38 Latin Stories contains short bits of Latin based on ancient authors and is meant to be used with Wheelock’s Latin textbook. Some are pure fabrications, some are adapted selections from actual Latin texts. The notes seem to be entirely vocabulary related.

Picture 1 of 38 Latin Stories Picture 2 of 38 Latin Stories

Conclusion

So there you go, a bunch of readers. Go out and read! It’s the best way to learn. Anybody have any readers that they think are noteworthy? If you’ve got a blog, post about it, let me know, and I’ll append a link. If not, leave a comment below!

Comments

Brett (4/28/2008 9:07 PM)

Oh great, there goes my food budget for the next few months. If you are going to post these kind of Blogs, you should send your readers (or, at least me) a few hundred dollars to offset their upcoming expenses.

BTW, what book does DTS use for first year Hebrew?

Oh well, off to Amazon I go.

Eric (4/28/2008 9:33 PM)

Sorry, man... For Hebrew, last I heard they used Pratico.

Nathan Stitt (4/29/2008 0:01 AM)

I was familiar with Mounce and JACT slightly. The Patristic Reader looks great, does it have all of the Apostolic Fathers or what? Couldn’t quite tell by the description.

Eric (4/29/2008 0:04 AM)

Yes it is nice, but no it does not cover all of the Apostolic Fathers. It contains selections from the Didache, 1 Clement, Ignatius, and the Epistle to Diognetus. All other selections are from later fathers.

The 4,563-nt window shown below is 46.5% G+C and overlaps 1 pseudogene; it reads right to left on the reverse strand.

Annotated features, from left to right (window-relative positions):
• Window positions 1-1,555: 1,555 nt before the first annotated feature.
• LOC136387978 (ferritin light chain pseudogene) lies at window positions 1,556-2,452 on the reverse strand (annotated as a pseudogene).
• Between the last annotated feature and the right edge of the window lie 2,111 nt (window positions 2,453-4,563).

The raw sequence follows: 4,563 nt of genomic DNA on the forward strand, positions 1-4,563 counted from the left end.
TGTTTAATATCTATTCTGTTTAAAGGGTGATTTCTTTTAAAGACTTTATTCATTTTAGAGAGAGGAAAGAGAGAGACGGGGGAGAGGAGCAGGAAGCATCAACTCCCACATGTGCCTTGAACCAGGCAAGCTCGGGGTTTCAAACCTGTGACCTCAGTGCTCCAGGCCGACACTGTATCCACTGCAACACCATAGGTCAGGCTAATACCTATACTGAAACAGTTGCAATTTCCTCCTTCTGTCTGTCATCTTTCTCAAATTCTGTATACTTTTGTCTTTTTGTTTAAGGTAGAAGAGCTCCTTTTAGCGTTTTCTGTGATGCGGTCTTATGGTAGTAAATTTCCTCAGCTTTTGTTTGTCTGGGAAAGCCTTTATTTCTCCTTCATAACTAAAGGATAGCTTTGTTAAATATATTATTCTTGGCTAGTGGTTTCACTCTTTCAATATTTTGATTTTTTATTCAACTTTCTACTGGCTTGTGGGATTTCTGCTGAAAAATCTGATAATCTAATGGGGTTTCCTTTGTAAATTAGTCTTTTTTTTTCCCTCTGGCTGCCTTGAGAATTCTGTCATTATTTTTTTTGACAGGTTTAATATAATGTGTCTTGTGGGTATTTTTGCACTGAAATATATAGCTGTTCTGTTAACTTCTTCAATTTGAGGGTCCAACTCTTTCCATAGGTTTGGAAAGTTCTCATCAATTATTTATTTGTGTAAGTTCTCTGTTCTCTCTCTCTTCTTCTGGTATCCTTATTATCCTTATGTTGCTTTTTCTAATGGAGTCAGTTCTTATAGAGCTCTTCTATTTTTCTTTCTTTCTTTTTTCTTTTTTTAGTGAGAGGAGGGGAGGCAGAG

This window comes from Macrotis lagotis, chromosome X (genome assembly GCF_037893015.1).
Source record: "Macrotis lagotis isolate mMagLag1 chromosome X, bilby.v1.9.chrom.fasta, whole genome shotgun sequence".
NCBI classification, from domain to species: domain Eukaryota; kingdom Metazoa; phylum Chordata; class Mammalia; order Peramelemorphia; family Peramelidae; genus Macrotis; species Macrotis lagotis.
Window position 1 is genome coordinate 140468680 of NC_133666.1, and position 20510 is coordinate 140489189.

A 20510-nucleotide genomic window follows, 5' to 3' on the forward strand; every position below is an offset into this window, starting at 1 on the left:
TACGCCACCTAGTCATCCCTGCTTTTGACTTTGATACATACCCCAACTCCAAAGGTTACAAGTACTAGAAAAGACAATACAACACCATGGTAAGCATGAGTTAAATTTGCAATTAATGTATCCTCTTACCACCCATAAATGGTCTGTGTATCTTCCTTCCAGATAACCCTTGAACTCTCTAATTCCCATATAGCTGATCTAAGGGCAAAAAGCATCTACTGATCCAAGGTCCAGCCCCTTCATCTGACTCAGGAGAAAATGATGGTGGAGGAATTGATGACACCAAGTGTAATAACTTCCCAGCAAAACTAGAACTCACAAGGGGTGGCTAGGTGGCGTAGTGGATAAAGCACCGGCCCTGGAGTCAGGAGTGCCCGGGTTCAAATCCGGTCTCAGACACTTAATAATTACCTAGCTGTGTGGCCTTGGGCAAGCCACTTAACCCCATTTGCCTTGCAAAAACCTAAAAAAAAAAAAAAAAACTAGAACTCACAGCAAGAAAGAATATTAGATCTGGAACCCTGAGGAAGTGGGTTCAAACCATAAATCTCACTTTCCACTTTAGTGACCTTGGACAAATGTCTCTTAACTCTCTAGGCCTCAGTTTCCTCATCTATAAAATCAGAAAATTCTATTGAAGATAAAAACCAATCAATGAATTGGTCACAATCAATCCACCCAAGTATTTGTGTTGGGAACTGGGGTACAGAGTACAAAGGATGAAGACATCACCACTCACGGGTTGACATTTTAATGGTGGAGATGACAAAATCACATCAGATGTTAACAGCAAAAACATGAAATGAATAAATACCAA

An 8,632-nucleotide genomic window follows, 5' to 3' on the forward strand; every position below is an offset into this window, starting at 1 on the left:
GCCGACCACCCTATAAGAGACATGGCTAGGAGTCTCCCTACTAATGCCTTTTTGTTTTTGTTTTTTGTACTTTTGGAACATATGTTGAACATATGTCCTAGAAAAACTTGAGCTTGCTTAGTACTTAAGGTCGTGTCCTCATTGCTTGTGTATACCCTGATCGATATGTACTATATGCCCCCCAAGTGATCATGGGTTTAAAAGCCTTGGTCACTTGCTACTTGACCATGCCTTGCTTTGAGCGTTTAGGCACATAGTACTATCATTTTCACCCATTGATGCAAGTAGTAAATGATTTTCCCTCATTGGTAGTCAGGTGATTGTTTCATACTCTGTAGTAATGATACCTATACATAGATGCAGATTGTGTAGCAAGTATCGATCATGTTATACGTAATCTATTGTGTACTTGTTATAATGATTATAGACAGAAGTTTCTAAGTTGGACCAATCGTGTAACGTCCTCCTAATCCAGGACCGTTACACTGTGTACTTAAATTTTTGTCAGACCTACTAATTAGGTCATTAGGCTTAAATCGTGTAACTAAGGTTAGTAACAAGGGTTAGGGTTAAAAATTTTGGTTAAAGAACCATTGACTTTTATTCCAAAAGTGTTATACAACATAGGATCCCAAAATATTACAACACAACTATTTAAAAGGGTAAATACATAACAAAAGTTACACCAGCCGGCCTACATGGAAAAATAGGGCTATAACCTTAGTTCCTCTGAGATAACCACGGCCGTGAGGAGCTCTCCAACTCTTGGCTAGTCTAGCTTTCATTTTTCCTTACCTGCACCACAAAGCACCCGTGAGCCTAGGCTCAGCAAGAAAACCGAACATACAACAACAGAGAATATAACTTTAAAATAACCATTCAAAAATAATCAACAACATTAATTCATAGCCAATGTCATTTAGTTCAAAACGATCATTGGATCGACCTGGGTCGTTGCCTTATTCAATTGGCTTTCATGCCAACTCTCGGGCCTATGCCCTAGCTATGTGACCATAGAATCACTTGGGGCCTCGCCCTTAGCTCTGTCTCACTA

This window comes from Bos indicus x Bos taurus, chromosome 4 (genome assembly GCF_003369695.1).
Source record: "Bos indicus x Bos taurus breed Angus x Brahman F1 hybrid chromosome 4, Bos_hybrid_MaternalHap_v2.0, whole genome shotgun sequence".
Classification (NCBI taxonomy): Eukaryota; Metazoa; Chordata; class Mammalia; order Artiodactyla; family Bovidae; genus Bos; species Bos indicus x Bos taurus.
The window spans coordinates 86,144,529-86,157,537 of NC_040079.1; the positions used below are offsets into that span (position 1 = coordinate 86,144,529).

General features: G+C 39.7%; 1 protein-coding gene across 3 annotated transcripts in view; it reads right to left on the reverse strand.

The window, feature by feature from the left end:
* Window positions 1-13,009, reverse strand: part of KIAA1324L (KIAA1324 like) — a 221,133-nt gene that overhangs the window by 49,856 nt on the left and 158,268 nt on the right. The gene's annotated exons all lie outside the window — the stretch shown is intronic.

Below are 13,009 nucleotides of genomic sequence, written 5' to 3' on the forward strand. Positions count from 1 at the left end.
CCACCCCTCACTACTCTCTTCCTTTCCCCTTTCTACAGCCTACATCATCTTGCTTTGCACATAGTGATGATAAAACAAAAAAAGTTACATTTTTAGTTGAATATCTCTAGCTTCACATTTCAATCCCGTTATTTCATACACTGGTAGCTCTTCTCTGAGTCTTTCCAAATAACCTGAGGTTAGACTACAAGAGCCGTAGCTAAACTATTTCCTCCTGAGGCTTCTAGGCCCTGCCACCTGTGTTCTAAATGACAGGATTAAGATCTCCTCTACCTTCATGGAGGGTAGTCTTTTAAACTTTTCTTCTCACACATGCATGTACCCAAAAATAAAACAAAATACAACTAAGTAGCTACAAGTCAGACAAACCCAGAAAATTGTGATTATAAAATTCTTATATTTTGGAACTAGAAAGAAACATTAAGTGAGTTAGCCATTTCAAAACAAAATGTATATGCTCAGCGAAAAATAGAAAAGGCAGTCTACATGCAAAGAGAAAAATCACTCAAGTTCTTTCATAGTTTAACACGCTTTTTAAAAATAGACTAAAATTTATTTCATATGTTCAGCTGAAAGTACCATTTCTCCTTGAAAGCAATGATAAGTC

Chuck Grantham (4/29/2008 0:53 AM)

Great roundup!

Now you’re sending me off to the book stacks to find my copy of _Grammar of Septuagint Greek_. Which I should have done before now, since it covers the Joseph story and would be good Greek exercise.

I’m pretty much sold on the UBS Reader’s GNT being the better of the newest pair, but Zondervan’s is smaller. The Koine and Patristic Readers do look interesting.

Ah for more money and more time!

Mike Bird (4/29/2008 2:45 AM)

I still have Kubo and a UBS4 beside my bed which I read through every night.

jeremy (4/29/2008 5:50 AM)

Great post! I’m familiar with several of these. As an alt. to Zondervan’s GNT Reader, there is also the UBS GNT Reader. Here is a review of it: http://homepage.mac.com/rmansfield/thislamp/files/20071210_ubsre_review.html.

For Latin readers there’s one more that may be of interest, as I’m sure there are plenty more: Wheelock’s Latin Reader, with selections from Cicero, Livy, Ovid, Pliny, and some Vulgate.

By the way, Zond is supposed be out (I think by now) with the Hebrew OT reader (yeah, I know this is focusing on Greek and Latin but I thought I’d throw that one in as well!).

Carl W. Conrad (4/29/2008 6:22 AM)